By: Michael Ravensthorpe
MV Editor’s Note: This article is republished here by way of highlighting some of the observable points of wisdom associated with the Divine prohibition of the meat of swine. The matters mentioned in this article are not reasons for the prohibition. Even if pigs are nurtured in the most wholesome and hygienic of conditions their flesh remains prohibited and heeding that prohibition remains a binding duty of worship.
It is a well-known fact that several religious texts forbid the eating of pork. According to Leviticus, the third book of Judaism’s Torah and Christianity’s Old Testament, pork is an “unclean” meat since pigs do not “chew the cud.” Meanwhile, the eating of pork is condemned no less than four times in the Qur’an of Islam. While no direct reason is given for this condemnation, many Muslims believe that it is because pigs are disease-ridden animals.
The Religious Texts Are Correct
Though science and religion rarely share a similar perspective, there are many scientifically-valid reasons for this religious condemnation of pork. Pigs really are dirty, unclean animals that eat almost anything, including rotten food, urine, feces, maggot-infested carcasses, and even cancerous growths. That is the nature of the scavenger, and being raised on an organic, sustainable farm will not change that nature.
This unpleasant diet wouldn’t necessarily be a problem for humans if pigs had a digestive system that effectively removed the toxins from their bodies, but therein lies the problem: They don’t. Unlike ruminant animals such as cows, sheep, and goats, which can take up to 24 hours to digest their vegetarian food, pigs digest their foul food within a mere four hours. This is not nearly long enough to remove excess toxins, so those toxins are stored within the fat cells and organs of the pig itself. Worse still, pigs do not have sweat glands (which are important agents for detoxification), further compounding their toxic load.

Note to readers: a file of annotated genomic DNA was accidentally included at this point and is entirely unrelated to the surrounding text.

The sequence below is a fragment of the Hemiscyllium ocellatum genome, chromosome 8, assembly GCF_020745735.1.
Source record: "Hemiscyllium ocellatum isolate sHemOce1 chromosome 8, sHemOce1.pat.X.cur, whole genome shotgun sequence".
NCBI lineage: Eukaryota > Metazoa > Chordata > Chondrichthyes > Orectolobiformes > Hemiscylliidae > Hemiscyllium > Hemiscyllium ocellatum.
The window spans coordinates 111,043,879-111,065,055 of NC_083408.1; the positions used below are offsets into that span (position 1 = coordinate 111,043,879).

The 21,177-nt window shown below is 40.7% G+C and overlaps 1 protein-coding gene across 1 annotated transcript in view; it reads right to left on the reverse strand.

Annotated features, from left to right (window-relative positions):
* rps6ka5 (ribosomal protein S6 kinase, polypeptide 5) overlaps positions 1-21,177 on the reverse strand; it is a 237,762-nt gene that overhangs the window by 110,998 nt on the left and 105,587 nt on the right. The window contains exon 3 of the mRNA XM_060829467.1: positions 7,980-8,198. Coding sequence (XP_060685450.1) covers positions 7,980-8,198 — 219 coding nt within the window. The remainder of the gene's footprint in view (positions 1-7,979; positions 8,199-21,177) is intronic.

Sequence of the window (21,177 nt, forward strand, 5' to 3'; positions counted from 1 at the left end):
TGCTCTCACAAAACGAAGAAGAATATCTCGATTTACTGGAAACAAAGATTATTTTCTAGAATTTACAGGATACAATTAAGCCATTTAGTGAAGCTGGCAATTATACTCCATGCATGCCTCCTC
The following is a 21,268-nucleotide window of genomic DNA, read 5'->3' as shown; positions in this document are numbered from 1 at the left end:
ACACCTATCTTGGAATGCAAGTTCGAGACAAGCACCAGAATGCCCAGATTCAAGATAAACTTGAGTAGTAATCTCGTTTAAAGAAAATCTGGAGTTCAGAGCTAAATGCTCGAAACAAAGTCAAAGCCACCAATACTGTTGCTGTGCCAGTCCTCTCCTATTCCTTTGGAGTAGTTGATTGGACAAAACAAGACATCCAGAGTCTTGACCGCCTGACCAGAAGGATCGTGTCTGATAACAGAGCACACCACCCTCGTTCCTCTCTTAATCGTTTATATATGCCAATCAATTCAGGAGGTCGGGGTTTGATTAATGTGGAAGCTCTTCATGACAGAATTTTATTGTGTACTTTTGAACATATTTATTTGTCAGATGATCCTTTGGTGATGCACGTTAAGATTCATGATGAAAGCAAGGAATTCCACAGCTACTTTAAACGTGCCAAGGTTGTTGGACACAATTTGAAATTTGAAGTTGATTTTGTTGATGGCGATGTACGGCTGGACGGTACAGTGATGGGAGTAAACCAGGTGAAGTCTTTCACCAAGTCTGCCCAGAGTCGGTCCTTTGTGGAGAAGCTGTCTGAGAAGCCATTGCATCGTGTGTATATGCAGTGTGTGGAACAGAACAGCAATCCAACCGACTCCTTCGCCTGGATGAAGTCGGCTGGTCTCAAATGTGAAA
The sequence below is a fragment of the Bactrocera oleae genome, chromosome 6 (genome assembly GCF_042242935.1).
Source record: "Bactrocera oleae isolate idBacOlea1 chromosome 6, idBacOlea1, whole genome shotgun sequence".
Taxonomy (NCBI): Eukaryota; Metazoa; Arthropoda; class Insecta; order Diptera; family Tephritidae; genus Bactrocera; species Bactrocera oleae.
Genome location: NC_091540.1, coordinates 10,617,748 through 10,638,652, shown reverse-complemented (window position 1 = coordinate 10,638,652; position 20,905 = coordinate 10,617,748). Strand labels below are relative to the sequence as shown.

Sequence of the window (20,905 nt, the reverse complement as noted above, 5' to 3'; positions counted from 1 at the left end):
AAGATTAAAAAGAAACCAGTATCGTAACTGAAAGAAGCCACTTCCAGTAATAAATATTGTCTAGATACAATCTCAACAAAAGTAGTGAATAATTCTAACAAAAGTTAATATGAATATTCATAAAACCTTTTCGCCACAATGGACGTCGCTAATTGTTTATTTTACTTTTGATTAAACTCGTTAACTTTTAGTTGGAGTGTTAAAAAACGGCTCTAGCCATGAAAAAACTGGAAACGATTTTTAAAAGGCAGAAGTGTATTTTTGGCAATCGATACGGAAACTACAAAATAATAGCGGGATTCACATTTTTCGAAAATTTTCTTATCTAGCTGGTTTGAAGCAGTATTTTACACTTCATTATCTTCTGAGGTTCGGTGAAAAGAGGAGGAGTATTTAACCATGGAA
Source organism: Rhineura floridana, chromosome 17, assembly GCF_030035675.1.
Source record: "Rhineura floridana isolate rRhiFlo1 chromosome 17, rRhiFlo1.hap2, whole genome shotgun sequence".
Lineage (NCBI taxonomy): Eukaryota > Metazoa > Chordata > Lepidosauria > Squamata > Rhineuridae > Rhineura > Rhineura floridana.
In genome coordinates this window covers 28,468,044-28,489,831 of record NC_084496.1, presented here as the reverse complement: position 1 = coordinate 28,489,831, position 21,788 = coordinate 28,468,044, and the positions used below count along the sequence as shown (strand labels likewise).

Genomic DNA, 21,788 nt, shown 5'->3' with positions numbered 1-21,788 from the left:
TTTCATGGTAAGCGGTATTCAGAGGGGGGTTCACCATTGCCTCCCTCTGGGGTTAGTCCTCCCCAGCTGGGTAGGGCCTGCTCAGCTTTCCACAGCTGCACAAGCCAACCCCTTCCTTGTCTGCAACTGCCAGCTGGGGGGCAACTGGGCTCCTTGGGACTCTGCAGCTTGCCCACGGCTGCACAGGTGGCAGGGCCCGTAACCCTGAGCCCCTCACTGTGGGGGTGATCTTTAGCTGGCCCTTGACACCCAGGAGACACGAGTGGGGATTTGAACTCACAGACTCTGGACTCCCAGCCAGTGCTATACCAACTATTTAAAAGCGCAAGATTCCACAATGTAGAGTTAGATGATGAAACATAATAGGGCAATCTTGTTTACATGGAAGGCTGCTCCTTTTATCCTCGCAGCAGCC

Consequently, pigs are walking vessels of parasites, viruses, and other destructive organisms. A few of the many organisms that pork can transmit to humans include:
Taenia solium – An intestinal parasite that can cause cysticercosis (tissue infection) and loss of appetite.
Menangle virus – An unpleasant virus that can cause fever, rashes, chills, sweating, and headaches for between 10 and 14 days.
Hepatitis E – A viral liver inflammation that can trigger jaundice, fatigue, and nausea. Chronic instances can lead to liver fibrosis and cirrhosis.
Trichinella – A parasitic roundworm that can cause fever, malaise, edema, and myalgia.
Yersinia enterocolitica – A volatile bacterium which, according to an investigation by Consumer Reports, was present in 69 percent of all raw pork samples tested. It can cause gastrointestinal distress, fever and, in the most extreme cases, fatal infections.
Moreover, unlike most other meats, there is no safe temperature at which pork can be cooked to guarantee that all these organisms and their eggs will be killed. Even freezing pork doesn’t ensure that all organisms, especially certain species of worm, will be killed. As a result, even the most meticulously prepared pork will often contain harmful parasites and viruses.
Still want to eat that organic bacon?